How to get only files created after a date with ls?

With the ls command, is it possible to show only the files created after a specific date, hour…?

I’m asking it because I have a directory with thousand of files.

I want so see all files that were created since yesterday.

I use ls -ltr but I have to wait to see all files…

There is an equivalent of DIRECTORY/SINCE=date from OpenVMS ?

Asked By: Luc M

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You can use the find command to find all files that have been modified after a certain number of days.

For example, to find all files in the current directory that have been modified since yesterday (24 hours ago) use:

find . -maxdepth 1 -mtime -1

Note that to find files modified before 24 hours ago, you have to use -mtime +1 instead of -mtime -1.

Answered By: dogbane
ls -ltr | grep "`date | awk '{print $2" "$3}'`"
Answered By: Trant Batey

Hope this works:

ls -ltr | awk '$6 == "May" && $7 >=01 && $7 <= 31 {print $9}'

Here:

$6 indicates position of month
$7 indicates day of the month

this above command prints all the file names which are created on or after May 1st to May 31st

if you want to print date as well on the console try this

ls -ltr | awk '$6 == "May" && $7 >=01 && $7 <= 31 {print $6"-"$7,$9}'

If you want to specify path of the directory you may try this out

ls -ltr <path>| awk '$6 == "May" && $7 >=01 && $7 <= 31 {print $6"-"$7,$9}'
Answered By: Rohit Nimmala
find . -type f -newermt '1/30/2017 0:00:00'

This will find all files modified after a specific date.

Answered By: nullability

I think these ls commands are far better than using find if the additional file metrics that find (which just returns filenames) does not provide are needed. That said, all the ls solutions seem really cumbersome piping to awk. Why not just use gnu date’s built in formatting instead?

ls -ltr directory/ | grep "$(date +"%b %e")" Does the same thing and requires no awk print statements or conditionals. GNU date formatting is really helpful for outputting your date exactly how you need. In this case %b matches the 3 letter month and %e is a space-padded day value matching the format of ls instead of a 0-padded day value that the default date uses.

ls -ltr directory/ | grep "$(date +"%b %e")" Example output:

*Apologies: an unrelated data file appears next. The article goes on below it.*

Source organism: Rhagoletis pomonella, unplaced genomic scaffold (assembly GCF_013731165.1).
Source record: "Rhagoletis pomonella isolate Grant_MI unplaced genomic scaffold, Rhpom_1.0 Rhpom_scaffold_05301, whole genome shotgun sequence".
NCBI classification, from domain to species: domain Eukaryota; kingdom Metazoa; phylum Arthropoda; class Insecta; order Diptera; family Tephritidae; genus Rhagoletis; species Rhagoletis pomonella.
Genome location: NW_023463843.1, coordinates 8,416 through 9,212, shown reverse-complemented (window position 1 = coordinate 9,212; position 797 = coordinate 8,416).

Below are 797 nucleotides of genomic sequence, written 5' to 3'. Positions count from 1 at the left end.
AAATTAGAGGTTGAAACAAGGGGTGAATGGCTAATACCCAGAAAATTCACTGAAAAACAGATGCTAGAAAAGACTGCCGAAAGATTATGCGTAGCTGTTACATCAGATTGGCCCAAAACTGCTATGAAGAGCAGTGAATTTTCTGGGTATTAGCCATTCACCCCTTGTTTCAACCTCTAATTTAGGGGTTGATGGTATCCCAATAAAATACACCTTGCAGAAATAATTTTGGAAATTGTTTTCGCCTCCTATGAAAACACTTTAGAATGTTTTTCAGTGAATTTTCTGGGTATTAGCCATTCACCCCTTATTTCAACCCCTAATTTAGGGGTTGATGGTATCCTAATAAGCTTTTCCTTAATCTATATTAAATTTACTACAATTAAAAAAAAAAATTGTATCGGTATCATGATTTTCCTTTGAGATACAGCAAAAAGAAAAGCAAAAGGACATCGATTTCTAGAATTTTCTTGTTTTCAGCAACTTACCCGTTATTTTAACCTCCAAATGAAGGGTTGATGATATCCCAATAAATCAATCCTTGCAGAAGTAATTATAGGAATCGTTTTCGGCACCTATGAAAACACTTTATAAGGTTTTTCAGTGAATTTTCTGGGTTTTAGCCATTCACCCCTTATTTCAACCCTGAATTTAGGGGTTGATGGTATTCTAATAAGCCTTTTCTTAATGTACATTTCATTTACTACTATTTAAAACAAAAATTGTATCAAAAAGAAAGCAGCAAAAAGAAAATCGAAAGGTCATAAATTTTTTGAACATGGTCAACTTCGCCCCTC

-rw-r----- 1 ocams ocams       987 Sep  2 01:45 ember_status_2021-245-01_30.log.gz.closed
-rw-r----- 1 ocams ocams      1202 Sep  2 01:45 realmvm_status_2021-245-00_04.log.gz.closed
-rw-r----- 1 ocams ocams      1085 Sep  2 01:45 realmvm_status_2021-245-01_04.log.gz.closed
-rw-r----- 1 ocams ocams    312590 Sep  2 01:45 3-21-244-234712.csv.gz.closed
-rw-r----- 1 ocams ocams    925880 Sep  2 01:45 1-21-245-010728.csv.gz.closed
-rw-r----- 1 ocams ocams    310556 Sep  2 01:45 3-21-245-010238.csv.gz.closed
-rw-r----- 1 ocams ocams      1041 Sep  2 01:45 ember_status_2021-245-00_45.log.gz.closed

If you wanted to more closely match find to get exactly 24 hours you can handle the two different dates (the current day, and the previous day) with an or condition in grep: ls -ltr directory/ | grep "$(date +"%b %e")|$(date -d -1day +"%b %e")". This is returning 25-48 hours worth of data instead of <24.

ls -ltr directory/ | grep "$(date +"%b %e")|$(date -d -1day +"%b %e")" Example output:

-rw-r----- 1 ocams ocams    314951 Sep  1 23:45 3-21-244-231707.csv.gz.closed
-rw-r----- 1 ocams ocams    899348 Sep  1 23:45 1-21-244-230205.csv.gz.closed
-rw-r----- 1 ocams ocams    915400 Sep  1 23:45 1-21-244-231708.csv.gz.closed
-rw-r----- 1 ocams ocams    671063 Sep  1 23:45 2-21-244-231708.csv.gz.closed
-rw-r----- 1 ocams ocams    666953 Sep  1 23:45 2-21-244-230205.csv.gz.closed
-rw-r----- 1 ocams ocams       987 Sep  2 01:45 ember_status_2021-245-01_30.log.gz.closed
-rw-r----- 1 ocams ocams      1202 Sep  2 01:45 realmvm_status_2021-245-00_04.log.gz.closed
-rw-r----- 1 ocams ocams      1085 Sep  2 01:45 realmvm_status_2021-245-01_04.log.gz.closed
Answered By: William
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